Valley of Genius Summary and Review

by Adam Fisher

Has Valley of Genius by Adam Fisher been sitting on your reading list? Pick up the key ideas in the book with this quick summary.

The mainstream media often spins the story of Silicon Valley as one of pure business and finance. And certainly, huge fortunes have been made. But the real tale of Silicon Valley is one of people and ideas, and how these people – sometimes nerdy, sometimes brash, but always talented – have pursued their dreams and turned their ideas into realities.

Silicon Valley is a region in the San Francisco Bay Area of Northern California. This area, a mixture of suburbs and modestly sized cities, is now the world’s leading center for high technology and innovation. Its history is short in terms of time but incredibly rich in terms of discoveries made. Since the late 1960s, Silicon Valley has been at the heart of the invention of personal computers, the internet, handheld devices, online retail, social networks and much, much more. And all of these innovations have been birthed in a profoundly unconventional business environment, one where business founders were often in their early 20s, working all night was common and drug use was practically obligatory.

In this book summary, you’ll hear the story of young people working, having fun, innovating and sometimes finding themselves in charge of multimillion- or even multibillion-dollar companies.

In this summary of Valley of Genius by Adam Fisher,You’ll also learn

  • how Xerox played a huge role in the development of the modern computer;
  • that one Silicon Valley business almost invented the iPhone, ten years before the iPhone; and
  • why Google’s founders never really wanted to start a business.

Valley of Genius Key Idea #1: Atari was the first huge Silicon Valley boom and bust story.

The classic Silicon Valley story goes something like this: some kid with a radical idea puts together something cool, builds around it a freewheeling business with like-minded techies and becomes insanely rich in the process.

Atari, and its founder, Nolan Bushnell, pretty much wrote that script.

As a student in the 1960s, Bushnell once snuck into a computer lab late at night to play Spacewar, one of the first computer games. Seeing the possibilities this completely new form of entertainment offered, the entrepreneurial Bushnell set up Atari.

Atari’s first completed game was Pong. It was a simple game – like table tennis, played on an arcade machine, with incredibly basic graphics and controls. But it became a phenomenal success.

Bushnell put the first Pong arcade machine in the corner of a local bar. Soon thereafter, Atari got a call from the bar owner to say the machine had stopped working. When an Atari engineer got to the bar, they realized that the problem was simple: the coin box was so full of quarters that it wouldn’t take any more. In this one bar, Pong was taking in $300 a week – a huge amount, considering Bushnell could manufacture more Pong machines for $350 each.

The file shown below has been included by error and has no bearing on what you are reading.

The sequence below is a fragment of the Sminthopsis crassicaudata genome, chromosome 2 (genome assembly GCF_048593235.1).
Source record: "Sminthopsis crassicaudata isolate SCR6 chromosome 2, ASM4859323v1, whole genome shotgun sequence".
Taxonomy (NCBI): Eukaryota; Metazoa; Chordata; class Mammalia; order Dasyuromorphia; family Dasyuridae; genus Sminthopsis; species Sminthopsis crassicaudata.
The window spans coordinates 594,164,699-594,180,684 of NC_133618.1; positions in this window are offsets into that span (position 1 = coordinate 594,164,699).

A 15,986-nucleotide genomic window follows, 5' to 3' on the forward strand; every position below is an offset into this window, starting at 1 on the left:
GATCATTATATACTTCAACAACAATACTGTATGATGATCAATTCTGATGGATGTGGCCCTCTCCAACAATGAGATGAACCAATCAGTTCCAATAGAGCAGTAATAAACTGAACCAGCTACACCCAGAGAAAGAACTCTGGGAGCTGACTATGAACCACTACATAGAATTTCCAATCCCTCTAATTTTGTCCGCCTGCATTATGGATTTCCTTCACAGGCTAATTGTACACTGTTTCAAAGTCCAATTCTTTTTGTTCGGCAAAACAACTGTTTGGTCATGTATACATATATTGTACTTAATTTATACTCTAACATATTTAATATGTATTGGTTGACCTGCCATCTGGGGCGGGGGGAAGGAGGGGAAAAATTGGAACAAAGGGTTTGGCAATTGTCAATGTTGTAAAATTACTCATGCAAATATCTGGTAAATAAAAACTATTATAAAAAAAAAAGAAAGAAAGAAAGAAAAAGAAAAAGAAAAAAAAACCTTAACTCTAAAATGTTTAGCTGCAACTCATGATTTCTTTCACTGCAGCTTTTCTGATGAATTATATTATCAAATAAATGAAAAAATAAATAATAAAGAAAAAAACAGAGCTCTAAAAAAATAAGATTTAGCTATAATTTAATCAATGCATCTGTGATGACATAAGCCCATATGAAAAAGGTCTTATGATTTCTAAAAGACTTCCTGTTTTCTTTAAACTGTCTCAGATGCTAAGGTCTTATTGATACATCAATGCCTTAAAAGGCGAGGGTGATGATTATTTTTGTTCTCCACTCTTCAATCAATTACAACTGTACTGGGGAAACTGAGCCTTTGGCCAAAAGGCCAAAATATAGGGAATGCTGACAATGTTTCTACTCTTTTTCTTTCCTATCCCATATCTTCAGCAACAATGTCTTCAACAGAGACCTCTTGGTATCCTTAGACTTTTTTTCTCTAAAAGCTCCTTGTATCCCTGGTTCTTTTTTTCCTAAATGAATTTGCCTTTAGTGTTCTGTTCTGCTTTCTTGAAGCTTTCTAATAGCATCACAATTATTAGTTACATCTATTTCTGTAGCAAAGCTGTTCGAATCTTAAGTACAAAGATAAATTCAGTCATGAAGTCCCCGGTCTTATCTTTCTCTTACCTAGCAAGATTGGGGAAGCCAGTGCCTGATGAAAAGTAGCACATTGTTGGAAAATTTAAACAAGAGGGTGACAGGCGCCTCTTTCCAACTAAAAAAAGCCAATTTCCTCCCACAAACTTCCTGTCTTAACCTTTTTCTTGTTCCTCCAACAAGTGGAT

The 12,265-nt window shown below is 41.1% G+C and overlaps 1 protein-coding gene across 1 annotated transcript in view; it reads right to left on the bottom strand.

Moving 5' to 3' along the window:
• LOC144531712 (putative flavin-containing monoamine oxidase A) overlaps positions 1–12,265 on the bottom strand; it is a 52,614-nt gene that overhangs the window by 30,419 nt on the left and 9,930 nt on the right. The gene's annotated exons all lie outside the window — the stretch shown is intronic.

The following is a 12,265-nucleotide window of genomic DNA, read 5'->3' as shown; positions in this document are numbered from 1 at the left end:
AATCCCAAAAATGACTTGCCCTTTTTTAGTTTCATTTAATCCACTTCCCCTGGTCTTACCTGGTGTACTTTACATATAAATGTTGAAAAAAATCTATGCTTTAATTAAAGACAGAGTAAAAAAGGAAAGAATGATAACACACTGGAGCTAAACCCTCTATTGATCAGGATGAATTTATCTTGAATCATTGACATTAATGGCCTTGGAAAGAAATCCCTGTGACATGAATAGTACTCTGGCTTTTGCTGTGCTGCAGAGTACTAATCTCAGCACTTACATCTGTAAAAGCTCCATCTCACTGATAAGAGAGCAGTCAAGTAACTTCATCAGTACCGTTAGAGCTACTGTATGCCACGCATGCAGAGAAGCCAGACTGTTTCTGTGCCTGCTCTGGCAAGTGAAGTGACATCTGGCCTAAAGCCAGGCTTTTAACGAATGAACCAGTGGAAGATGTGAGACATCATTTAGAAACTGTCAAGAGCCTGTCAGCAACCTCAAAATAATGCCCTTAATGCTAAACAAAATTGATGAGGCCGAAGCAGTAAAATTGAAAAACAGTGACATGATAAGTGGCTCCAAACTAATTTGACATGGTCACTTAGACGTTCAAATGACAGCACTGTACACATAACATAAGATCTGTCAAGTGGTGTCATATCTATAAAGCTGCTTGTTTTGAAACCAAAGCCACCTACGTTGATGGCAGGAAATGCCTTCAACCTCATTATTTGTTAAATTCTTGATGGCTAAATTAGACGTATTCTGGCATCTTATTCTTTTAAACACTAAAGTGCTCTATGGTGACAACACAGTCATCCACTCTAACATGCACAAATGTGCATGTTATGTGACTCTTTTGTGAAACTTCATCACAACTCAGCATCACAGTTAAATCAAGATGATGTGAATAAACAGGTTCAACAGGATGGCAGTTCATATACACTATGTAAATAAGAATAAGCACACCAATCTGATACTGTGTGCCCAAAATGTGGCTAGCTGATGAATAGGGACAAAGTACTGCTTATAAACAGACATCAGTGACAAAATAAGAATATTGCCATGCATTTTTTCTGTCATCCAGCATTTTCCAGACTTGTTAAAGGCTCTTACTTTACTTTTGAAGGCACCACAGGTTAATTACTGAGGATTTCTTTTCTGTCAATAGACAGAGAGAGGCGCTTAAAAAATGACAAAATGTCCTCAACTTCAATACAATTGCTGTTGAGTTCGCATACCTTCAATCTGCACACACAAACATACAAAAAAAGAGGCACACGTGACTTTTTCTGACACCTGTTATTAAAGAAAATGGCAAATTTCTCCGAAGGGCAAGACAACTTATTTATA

To deliver as many new machines as possible, early Atari employees worked incredibly hard. But, at the same time, there was a hedonistic side to the culture at Atari. Out back, the smell of marijuana smoke was always in the air. Coworkers slept with each other. There was cocaine use in the company hot tub.

This culture started to cause problems after the company was sold to Warner for $30 million in 1976, by which point Atari had progressed beyond just arcade machines and launched one of the first-ever video game consoles. The takeover brought a more corporate approach, as well as a new CEO, a serious businessman named Ray Kassar who’d previously headed Ralph Lauren. His ethos could hardly have differed more from Bushnell’s. Indeed, when the men met for the first time, Bushnell was wearing a T-shirt with the words “I like to fuck” written on it.  

The culture clash between the new corporate owners and the freewheeling company atmosphere started to cause problems. Key engineers left, unsatisfied with the company culture, and Atari struggled to reinvent itself after its early success. By 1984, it had crashed completely. Split into smaller parts, the company was sold off.

Valley of Genius Key Idea #2: In the early 1970s, Xerox established the foundations of modern personal computing.

Most people, if asked who built the first personal computer, might think of Apple or perhaps IBM. But, in fact, the business that first built something close to a modern-day PC was Xerox.

Today, Xerox is synonymous with photocopying. Indeed, you can use its name as a verb, and ask someone to xerox something for you. But back in the early 1970s, Xerox’s Palo Alto Research Center – or PARC, for short – made a major breakthrough in computing when it built the first computer with a modern, visual user interface.